A prepositional phrase begins with a preposition and ends with an object, which is usually a noun or a pronoun.
In the sentences below, the prepositional phrases are in italics and enclosed within brackets [ ___ ]. There is an asterisk (*) after each preposition.
Please open that door [beside* you].
Notice how the preposition in each sentence shows a relationship between the object and the word that the phrase modifies. Prepositions often show space or time relationships (as in the first three examples above) but sometimes they show other kinds of relationship (as in the fourth example above).
Thank goodness we bought that fan [by* the window].
We really needed it [during* the night].
We'd have been miserable [without* it].
Here is a list of some words that often act as prepositions.
Don't try to memorize this list. Once you get the feel of the relationships signaled by prepositions, you won't need lists like this any more.
|Expressing space relationships
| above||down||beyond* Dallas|
beside* the tracks
toward* every stoplight
under* the bridge
on* these trips
in* her steady good humor
| Expressing time relationships
| after||since ||until* the last moment|
during* the train ride
| before || until|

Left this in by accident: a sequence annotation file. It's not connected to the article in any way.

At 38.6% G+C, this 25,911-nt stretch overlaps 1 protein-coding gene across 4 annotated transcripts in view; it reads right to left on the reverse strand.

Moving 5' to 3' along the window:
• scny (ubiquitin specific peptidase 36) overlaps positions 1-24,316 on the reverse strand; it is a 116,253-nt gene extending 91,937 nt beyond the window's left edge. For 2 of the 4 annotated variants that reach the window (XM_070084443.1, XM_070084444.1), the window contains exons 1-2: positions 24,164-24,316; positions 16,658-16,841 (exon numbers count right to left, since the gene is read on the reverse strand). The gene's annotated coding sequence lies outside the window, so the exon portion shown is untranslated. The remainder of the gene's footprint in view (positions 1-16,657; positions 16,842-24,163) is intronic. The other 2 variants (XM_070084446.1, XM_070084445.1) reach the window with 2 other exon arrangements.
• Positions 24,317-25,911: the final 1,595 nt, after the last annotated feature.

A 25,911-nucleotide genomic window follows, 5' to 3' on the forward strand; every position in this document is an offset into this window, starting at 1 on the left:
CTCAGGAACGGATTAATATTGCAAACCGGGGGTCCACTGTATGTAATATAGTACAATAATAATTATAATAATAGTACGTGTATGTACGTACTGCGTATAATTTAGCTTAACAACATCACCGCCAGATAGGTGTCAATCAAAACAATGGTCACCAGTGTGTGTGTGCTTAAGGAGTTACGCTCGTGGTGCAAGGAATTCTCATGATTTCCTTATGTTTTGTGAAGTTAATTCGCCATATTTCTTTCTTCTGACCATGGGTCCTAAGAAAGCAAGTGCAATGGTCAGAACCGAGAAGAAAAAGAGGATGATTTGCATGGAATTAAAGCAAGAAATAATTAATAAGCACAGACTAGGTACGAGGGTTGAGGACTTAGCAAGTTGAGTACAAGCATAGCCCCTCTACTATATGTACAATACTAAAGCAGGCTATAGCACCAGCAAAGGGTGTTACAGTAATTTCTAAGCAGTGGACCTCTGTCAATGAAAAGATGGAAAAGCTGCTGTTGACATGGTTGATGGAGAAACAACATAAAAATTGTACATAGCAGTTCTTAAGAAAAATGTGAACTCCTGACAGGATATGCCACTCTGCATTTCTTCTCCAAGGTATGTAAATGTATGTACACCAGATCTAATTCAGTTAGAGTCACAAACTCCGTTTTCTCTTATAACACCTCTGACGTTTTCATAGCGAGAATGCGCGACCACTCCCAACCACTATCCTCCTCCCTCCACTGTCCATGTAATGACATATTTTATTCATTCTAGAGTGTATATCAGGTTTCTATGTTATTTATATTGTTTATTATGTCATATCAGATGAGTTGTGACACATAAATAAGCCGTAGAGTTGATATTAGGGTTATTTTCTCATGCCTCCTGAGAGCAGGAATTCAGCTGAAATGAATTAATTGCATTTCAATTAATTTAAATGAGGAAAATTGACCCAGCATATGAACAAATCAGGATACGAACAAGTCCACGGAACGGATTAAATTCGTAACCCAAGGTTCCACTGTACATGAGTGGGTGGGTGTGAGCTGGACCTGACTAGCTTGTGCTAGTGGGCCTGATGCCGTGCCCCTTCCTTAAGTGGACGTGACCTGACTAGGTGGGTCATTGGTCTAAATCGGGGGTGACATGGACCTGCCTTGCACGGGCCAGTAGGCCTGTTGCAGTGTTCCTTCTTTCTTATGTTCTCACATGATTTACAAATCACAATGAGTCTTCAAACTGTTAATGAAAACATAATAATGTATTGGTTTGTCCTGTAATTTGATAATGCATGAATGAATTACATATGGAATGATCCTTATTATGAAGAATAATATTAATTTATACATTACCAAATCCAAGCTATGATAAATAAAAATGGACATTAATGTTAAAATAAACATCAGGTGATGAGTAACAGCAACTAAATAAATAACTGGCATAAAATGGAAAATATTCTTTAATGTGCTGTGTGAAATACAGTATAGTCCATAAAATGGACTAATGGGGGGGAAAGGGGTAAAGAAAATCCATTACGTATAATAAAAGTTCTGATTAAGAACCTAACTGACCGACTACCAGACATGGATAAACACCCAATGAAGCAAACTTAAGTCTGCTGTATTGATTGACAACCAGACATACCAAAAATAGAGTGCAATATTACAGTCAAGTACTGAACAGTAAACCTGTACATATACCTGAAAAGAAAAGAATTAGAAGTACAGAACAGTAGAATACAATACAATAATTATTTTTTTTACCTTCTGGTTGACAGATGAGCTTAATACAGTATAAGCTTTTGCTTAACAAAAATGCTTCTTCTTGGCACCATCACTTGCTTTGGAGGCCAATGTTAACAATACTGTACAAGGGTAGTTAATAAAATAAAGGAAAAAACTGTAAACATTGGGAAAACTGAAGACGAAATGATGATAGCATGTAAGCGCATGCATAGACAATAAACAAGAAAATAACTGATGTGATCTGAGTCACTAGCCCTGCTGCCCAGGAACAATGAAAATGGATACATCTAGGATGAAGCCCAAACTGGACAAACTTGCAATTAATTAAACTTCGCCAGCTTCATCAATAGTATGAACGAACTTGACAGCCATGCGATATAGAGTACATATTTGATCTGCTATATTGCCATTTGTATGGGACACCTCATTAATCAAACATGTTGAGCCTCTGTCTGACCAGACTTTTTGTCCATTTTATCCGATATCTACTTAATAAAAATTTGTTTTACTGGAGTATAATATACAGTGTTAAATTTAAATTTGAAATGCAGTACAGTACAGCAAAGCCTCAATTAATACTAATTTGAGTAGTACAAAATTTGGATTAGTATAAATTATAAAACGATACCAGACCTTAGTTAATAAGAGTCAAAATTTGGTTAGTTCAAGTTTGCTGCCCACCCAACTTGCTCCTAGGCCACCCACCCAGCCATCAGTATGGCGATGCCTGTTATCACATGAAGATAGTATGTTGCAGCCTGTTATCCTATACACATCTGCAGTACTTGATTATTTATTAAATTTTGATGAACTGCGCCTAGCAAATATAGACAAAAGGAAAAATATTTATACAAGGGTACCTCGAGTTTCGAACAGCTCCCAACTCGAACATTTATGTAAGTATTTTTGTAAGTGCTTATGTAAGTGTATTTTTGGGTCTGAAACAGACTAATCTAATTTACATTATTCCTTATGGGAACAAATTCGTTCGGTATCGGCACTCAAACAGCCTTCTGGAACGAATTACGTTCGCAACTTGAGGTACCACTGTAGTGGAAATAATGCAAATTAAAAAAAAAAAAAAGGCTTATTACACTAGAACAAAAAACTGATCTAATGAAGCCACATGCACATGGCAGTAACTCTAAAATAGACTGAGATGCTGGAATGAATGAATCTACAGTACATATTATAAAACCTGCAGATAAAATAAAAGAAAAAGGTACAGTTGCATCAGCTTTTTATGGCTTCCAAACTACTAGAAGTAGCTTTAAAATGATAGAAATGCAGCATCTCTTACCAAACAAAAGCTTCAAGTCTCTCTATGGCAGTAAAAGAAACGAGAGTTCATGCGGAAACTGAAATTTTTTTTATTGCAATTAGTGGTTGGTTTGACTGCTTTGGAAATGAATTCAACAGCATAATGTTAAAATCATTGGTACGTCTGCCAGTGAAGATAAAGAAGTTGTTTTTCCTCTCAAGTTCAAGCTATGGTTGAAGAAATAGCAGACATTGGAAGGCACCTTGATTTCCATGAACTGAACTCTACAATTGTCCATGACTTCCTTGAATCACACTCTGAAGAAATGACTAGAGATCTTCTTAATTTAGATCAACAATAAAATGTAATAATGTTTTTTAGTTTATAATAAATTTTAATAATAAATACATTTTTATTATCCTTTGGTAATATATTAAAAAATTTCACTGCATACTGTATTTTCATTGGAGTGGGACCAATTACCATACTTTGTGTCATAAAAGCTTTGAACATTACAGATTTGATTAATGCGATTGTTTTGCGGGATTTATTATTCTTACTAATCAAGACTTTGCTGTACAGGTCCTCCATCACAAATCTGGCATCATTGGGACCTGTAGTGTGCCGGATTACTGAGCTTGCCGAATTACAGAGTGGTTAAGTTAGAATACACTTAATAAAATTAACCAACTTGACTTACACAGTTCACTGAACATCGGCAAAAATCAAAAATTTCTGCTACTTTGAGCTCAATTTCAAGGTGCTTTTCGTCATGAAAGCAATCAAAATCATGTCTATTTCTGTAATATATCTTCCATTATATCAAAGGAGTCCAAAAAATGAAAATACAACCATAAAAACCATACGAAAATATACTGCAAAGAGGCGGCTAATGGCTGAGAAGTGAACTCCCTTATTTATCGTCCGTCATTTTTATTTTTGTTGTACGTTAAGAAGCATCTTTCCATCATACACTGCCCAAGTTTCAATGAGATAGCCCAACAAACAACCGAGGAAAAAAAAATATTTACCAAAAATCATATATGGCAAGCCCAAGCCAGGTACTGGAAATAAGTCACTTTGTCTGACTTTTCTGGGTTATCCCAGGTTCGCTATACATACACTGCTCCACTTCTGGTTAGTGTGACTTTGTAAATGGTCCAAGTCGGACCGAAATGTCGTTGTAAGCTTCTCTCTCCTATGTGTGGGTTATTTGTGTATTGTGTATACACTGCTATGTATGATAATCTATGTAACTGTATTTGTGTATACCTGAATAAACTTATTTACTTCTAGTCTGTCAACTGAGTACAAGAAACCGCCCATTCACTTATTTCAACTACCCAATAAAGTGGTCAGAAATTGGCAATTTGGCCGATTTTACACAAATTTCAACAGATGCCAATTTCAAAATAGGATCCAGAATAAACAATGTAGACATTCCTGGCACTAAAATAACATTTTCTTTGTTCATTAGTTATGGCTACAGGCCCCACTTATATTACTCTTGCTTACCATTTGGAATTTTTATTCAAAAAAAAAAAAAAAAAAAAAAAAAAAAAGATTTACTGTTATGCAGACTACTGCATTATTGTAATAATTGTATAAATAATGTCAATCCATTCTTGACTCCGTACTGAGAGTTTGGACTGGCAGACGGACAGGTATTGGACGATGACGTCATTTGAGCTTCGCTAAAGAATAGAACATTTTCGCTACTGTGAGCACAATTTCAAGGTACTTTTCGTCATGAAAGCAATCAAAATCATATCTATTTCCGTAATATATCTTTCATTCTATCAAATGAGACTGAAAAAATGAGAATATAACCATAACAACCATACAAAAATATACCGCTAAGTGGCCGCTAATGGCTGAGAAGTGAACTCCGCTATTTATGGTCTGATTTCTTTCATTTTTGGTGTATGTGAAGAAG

| during || |
| Expressing other relationships
| about || like
despite* the weather
about* my best friend
from* a small town
of* some forgotten old adventures
| for || without
| from ||
Between a preposition and its object there may be one or more single-word modifiers.
[before* the first play]
[of* Lewis's most important game]
A prepositional phrase always acts as a modifier.
The roads [beyond* Dallas] were in terrible shape. (Where?)
I remember that bumpy street [beside* the tracks]. (Which?)
You always bounced wildly [toward* every stoplight]. (Where?)
I certainly had doubts [about* my best friend] then. (What kind?)
Tip: No matter how many modifiers a prepositional phrase may contain, the phrase itself always acts as a unit which modifies some other word. For now, stop looking at what's inside the phrase and examine instead how the whole phrase works as a modifier.